How Chicago Survivors Helps
Crime Victim Rights Education and Protection
Crime victims, including immediate relatives of homicide victims, have legal rights in Illinois law and the State Constitution. Chicago Survivors protects the rights of vulnerable family members encountering numerous unfamiliar systems in the aftermath of homicide – whether in funeral planning, dealing with media attention, the criminal investigation, filing for Crime Victims Compensation, safety concerns, accompaniment and advocacy in the Courts.
Liaison and Mediation with Police
Every crime victim has the right to be treated with dignity and respect by law enforcement. Chicago Survivors advocates for families where any disrespect is alleged, where communications have broken down, where a formal complaint needs to be filed. Chicago Survivors also advocates for change in police protocols that negatively impact families after homicide, and trains law enforcement and prosecutors in the needs and expectations of families.
Retaliation Prevention and Safety Planning
The harsh reality of threats and intimidation of families following homicide necessitates both safety planning and retaliation prevention. Most retaliations are carried out by persons outside the family; however, families are often made aware of volatile community dynamics. Chicago Survivors has created an interactive Safety Plan to help families assess and limit risks, and a Retaliation Assessment Tool and Prevention Strategy for use with family members.
Psycho-education and Coping Skills
Through Supportive Counseling, Wellness Kits and Support Groups, Chicago Survivors provides psycho-education and coping skill-building to family members following homicide, including exercises in self-awareness, meditation and relaxation, stress reduction, anger management, assistance with insomnia and other effects of violent loss.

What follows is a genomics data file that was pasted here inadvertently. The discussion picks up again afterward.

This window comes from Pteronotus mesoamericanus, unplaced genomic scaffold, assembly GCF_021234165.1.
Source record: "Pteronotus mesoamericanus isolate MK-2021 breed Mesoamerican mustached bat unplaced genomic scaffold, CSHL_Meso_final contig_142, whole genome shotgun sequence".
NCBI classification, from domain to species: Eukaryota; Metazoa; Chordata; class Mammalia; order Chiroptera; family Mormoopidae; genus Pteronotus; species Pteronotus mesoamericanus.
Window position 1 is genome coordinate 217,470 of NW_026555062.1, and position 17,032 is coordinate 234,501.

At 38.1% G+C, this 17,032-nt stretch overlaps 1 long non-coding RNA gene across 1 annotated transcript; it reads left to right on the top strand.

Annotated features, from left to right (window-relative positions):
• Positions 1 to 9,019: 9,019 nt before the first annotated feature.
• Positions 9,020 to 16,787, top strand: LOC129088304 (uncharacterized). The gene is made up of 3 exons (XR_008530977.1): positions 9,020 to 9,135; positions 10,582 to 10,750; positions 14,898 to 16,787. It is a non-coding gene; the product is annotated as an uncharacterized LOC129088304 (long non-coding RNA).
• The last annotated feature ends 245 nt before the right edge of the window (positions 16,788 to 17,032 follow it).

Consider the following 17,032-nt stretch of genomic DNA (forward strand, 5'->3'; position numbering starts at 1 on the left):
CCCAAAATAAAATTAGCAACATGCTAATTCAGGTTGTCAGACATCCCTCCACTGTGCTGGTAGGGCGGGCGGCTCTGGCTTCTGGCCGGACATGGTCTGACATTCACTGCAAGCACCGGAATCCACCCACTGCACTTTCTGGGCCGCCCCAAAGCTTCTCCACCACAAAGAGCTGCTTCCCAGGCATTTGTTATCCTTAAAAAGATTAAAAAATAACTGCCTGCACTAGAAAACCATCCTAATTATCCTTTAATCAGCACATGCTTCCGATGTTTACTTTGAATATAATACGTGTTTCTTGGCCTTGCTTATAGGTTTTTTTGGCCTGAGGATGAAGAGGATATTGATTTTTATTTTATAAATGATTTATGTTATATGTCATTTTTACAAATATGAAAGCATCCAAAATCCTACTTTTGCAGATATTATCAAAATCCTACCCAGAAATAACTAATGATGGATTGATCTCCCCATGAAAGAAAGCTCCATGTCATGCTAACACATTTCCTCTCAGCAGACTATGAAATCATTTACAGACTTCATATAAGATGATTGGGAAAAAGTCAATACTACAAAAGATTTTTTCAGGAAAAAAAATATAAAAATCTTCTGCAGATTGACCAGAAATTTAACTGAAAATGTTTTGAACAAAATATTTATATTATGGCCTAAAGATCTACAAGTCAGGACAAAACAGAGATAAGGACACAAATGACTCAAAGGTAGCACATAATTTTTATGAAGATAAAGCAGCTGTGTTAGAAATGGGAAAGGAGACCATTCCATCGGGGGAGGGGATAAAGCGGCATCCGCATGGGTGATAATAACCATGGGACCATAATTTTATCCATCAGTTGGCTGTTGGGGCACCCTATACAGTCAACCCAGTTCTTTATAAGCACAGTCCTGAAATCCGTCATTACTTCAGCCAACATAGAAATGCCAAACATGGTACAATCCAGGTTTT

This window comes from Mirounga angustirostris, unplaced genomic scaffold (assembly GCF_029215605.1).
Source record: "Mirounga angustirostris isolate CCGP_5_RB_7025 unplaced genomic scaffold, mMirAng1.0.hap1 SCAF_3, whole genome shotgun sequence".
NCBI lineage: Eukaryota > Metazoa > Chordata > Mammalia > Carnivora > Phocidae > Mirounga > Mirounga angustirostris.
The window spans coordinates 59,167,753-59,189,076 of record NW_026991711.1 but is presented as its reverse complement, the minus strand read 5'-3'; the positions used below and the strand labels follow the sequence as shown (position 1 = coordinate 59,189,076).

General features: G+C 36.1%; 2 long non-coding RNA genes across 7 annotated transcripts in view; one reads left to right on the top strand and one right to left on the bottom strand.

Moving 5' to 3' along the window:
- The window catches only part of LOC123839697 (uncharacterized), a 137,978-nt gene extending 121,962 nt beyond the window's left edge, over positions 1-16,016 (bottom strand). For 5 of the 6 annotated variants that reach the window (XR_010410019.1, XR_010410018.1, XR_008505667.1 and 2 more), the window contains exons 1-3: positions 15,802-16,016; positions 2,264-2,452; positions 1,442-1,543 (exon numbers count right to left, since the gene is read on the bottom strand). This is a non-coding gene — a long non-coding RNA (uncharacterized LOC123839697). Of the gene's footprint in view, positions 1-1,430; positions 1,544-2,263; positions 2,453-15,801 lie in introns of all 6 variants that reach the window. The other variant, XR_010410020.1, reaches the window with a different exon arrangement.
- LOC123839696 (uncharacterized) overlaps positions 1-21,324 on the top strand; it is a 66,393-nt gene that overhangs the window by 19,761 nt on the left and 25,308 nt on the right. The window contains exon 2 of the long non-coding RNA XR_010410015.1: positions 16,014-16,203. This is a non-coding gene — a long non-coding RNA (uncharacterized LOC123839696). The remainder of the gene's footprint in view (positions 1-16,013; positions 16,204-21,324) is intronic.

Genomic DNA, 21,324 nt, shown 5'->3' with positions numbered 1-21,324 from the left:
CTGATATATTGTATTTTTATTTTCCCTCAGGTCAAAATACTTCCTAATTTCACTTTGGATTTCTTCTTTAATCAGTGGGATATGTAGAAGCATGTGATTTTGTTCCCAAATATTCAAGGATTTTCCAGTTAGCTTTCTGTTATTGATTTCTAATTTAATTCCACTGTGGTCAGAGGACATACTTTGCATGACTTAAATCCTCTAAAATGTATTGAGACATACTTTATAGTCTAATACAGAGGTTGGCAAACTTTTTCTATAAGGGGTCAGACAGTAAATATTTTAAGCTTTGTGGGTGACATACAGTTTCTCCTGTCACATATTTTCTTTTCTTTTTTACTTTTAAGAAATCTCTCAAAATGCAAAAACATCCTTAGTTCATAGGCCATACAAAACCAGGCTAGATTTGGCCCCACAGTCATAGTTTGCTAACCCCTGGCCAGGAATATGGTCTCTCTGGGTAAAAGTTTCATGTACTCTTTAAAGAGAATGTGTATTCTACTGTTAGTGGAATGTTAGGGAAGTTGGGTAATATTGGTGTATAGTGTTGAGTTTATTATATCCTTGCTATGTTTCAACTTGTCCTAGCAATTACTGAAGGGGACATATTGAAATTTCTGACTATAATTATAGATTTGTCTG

Practical Needs, Advocacy
The impact of violent loss affects every aspect of personal and family life. Chicago Survivors mitigates the impact by immediately assessing needs and vulnerabilities, articulating options and remedies, and accompanying family members as they navigate unfamiliar systems, encounter prejudice or discrimination against them as victims, and face lengthy waiting periods or gaps in referral to professional services, including legal aid, housing, therapy, psychiatric or medical care.
Return to Work and to School
Working family members need to go back to work following violent loss for economic stability and emotional wellbeing; however, returning can be difficult. Chicago Survivors assists working family members and employers in finding meaningful accommodations, often small, to allow employees to return. The return to school for children and youth is just as important so that they do not miss developmental milestones because they or their parent is struggling with trauma and grief. Victimized children are also frequent targets of bullying and social isolation. Chicago Survivors works with the parent or guardian and teachers, counselors and principals to ensure that a child who is ready to return to school is supported and monitored for success.